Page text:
Fifth, faith in Revelation is not a take-it-or-leave-it proposition. The crisis in the heavenly council is not resolved by a command but by a disclosure. Who will not be impressed by the recurrences of open in this book: open heaven (4:1; 19:11), open book (6:1-8:1), open mini-book (10:8), open temple (11:19; 15:5)? There is access all the way to the top. To read a book like this makes Revelation a meaning-making resource for the most vexing questions in life. Seventh-day Adventists ought to be especially stirred by the book and its relevance. There is Friedrich Nietzsche (1844-1900), born in the hallowed year 1844 and at his most strident in the year 1888, another landmark. In 1888, Nietzsche wrote The Twilight of the Idols, The Antichrist, and Ecce Homo.

Christian apologists are offended by his outbursts, but they should instead react in humility. Is it true, as Nietzsche believed, that Christianity is a religion of resentment? “I call Christianity the one great curse, the one great innermost corruption, the one great instinct of revenge, for which no means is poisonous, stealthy, subterranean, small enough — I call it the one immortal blemish of mankind.” Why was he so offended — except for the fact that the Christian tradition teaches a future of eternal torture and that the most illustrious theologians applaud it? The wise response is not to get angry with Nietzsche but to get as angry as he was at the distortion. Another wise response is to provide a better interpretation of Revelation, the go-to book for the distortion.

And then there is Franz Kafka (1883-1924). Joseph K. in The Trial is Job-like for being condemned without knowing why, and he is worse off than Job because there is no access to whoever condemned him. But there is access — in the Book of Job — and there is access in Revelation, access all the way to the top. Revelation deserves a place at the table where the most vexing questions in our time are pondered and discussed.

The Songs and the Silence

Within such a conception of the relationship between beauty and thought, I wish to say one last thing about what to me is the most enigmatic text in Revelation. “When the Lamb opened the seventh seal, there was silence in heaven for about half an hour” (8:1). We have had responses in song up to this point in the book (4:8, 11; 5:9-13). Here, the response is silence. Which of the two is greater, the response in song or the silence? Which of the two suggests the greatest surprise?

I say that the silence expressed the magnitude of the surprise best. This fits a pedagogy of apocalypse and understanding. As noted in an earlier submission, the Old Testament background text is in Isaiah.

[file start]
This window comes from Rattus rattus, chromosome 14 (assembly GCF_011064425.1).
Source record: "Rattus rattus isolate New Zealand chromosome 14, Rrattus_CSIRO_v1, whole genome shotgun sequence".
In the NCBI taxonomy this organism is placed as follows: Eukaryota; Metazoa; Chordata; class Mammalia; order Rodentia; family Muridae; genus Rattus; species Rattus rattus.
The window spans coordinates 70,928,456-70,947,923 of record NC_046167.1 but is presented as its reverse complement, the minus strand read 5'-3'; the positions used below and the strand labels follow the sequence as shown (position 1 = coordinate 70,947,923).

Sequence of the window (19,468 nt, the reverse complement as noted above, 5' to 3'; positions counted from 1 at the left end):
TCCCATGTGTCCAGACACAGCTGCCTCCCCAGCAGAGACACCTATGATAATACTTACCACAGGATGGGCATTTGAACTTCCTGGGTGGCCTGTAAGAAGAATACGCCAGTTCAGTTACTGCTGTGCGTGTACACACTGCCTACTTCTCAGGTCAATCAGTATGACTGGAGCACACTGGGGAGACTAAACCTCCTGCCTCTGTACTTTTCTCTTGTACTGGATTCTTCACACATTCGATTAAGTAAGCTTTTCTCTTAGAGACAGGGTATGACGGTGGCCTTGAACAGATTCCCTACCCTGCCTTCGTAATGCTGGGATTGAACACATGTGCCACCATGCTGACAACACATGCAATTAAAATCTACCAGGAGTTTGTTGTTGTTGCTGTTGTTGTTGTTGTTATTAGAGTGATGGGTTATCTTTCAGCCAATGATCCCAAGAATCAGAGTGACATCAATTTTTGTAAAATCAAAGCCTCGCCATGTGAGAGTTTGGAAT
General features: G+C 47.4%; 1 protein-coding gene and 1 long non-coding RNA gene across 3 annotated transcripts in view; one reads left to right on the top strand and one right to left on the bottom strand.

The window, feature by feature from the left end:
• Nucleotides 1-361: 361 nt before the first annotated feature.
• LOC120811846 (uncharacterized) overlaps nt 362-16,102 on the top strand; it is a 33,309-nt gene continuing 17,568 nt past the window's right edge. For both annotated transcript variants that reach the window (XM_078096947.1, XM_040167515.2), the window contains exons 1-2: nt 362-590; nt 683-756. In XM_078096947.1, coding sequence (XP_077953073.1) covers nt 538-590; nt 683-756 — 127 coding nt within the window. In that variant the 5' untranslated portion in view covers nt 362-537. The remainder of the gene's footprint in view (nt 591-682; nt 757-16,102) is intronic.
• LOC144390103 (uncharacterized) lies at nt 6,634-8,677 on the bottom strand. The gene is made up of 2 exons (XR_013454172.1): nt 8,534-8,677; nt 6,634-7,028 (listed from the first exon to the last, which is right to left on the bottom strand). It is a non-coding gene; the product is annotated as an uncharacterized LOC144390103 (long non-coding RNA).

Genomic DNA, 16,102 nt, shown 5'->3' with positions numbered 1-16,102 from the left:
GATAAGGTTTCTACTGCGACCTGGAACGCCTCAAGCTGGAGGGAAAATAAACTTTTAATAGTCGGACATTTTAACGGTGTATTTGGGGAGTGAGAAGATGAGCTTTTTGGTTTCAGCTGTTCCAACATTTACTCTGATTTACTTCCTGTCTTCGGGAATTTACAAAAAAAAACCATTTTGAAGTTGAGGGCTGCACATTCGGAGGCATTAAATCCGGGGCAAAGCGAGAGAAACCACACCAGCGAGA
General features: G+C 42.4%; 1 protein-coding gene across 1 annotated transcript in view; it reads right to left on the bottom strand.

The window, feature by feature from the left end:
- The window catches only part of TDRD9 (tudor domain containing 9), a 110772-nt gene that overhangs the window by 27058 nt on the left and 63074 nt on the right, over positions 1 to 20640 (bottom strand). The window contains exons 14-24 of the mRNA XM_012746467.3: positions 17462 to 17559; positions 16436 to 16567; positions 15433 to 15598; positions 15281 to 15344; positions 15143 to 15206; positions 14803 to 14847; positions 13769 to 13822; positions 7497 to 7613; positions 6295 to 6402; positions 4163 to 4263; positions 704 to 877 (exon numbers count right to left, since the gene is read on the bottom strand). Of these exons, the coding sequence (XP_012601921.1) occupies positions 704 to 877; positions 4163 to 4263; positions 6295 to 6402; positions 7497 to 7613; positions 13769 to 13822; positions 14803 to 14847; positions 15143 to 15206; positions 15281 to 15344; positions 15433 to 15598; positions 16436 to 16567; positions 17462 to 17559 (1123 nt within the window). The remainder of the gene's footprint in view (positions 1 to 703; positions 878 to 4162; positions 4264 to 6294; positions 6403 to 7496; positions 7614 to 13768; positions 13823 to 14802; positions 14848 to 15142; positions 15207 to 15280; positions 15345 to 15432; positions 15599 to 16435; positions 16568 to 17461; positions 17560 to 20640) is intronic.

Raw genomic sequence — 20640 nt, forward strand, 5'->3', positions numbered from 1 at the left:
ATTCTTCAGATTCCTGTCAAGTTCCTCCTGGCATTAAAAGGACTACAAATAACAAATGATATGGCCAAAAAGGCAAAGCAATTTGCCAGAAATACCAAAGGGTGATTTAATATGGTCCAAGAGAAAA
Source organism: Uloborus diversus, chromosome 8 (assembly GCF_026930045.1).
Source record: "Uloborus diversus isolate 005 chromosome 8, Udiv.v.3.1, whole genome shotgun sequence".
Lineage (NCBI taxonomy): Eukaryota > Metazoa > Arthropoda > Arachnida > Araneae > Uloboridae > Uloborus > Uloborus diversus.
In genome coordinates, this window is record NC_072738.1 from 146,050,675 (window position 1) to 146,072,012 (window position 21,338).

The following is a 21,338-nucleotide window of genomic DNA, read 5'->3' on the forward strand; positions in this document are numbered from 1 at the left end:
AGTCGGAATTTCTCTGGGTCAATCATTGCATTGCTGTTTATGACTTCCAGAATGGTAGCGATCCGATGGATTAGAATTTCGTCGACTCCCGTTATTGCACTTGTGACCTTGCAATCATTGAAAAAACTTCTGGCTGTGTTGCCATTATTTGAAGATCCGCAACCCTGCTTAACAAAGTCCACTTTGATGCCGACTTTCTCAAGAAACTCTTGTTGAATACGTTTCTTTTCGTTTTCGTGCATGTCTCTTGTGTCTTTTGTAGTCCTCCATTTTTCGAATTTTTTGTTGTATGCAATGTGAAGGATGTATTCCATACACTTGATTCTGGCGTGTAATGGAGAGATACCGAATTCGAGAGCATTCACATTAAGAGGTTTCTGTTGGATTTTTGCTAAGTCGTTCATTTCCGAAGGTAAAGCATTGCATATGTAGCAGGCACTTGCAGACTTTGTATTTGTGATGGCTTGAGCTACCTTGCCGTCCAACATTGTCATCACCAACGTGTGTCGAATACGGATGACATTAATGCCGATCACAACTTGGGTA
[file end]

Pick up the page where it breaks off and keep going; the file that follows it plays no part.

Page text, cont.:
Just as there were many who were astonished at him — so marred was his appearance, beyond human semblance, and his form beyond that of mortals — so he shall startle many nations; kings shall shut their mouths because of him; for that which had not been told them they shall see, and that which they had not heard they shall contemplate (Isaiah 52:14-15).      

This is silence in response to revelation — and it is the silence of understanding. The “understanding” is so contrary to expectations that it takes a while before the recipients know what to say. I believe this to be the true end of Revelation, not “end” with respect to a timeline or the narrative but “end” as purpose. Revelation yearns for this response.

From this response, when the faculty of speech returns and songs rise again from the silence, the believing community on earth speaks the language of heaven. It happens in ever wider circles of influence and impact.

And the Spirit and the bride say, “Come!” And let the one who hears say, “Come!” And the thirsty — let him come. And the one who would like to have it — let her take the water of life as a gift (22:17, translation mine).

This ends my reflection — with a word of thanks to Bonnie Dwyer and Alisa Williams at Spectrum and to all who have read and responded this quarter.


Further Reading:

Revelation: For Re-Readers Only, January 5, 2019

Apokalypsis, January 8, 2019

Revelation and the Neighborhood, January 14, 2019

Timeout: Revelation and the Crisis of Historicism, January 18, 2019

Crisis in the Heavenly Council, January 21, 2019

Timeout: Cosmic Conflict vs. Historicism, January 25, 2019

Silence in Heaven — for about Half an Hour, January 28, 2019

Timeout: From Daniel to Revelation, February 1, 2019

Revelation 7: The 144,000 and the 233,000, February 4, 2019

Timeout: Storm Clouds over Historicism, February 7, 2019

Revelation’s Trumpets: The Devil is in the Details, February 11, 2019

Timeout: Disarray and Trivia in the Trumpets, February 14, 2019

Revelation 12: Don’t Rush at Ground Zero, February 19, 2019

Timeout: “1,260 Days” and the Smoke Signals in Flyover Country, February 22, 2019

Revelation 13: “The Dragon’s Story,” February 26, 2019

Timeout: “And Its Number is 666,” February 28, 2019

God Reacts: The Three Angels’ Message, March 5, 2019

Timeout: “The Smoke of Their Torment,” March 8, 2019

Armageddon Retrospect, March 12, 2019

Timeout: Armageddon Prospect, March 15, 2019

The Beast that Is an Eighth, March 20, 2019

Timeout: After the Thousand Years, March 23, 2019

Rest at Journey’s End, March 27, 2019


Sigve K. Tonstad is Research Professor of Biblical Interpretation at Loma Linda University.

Photo by Keith Wako from Pexels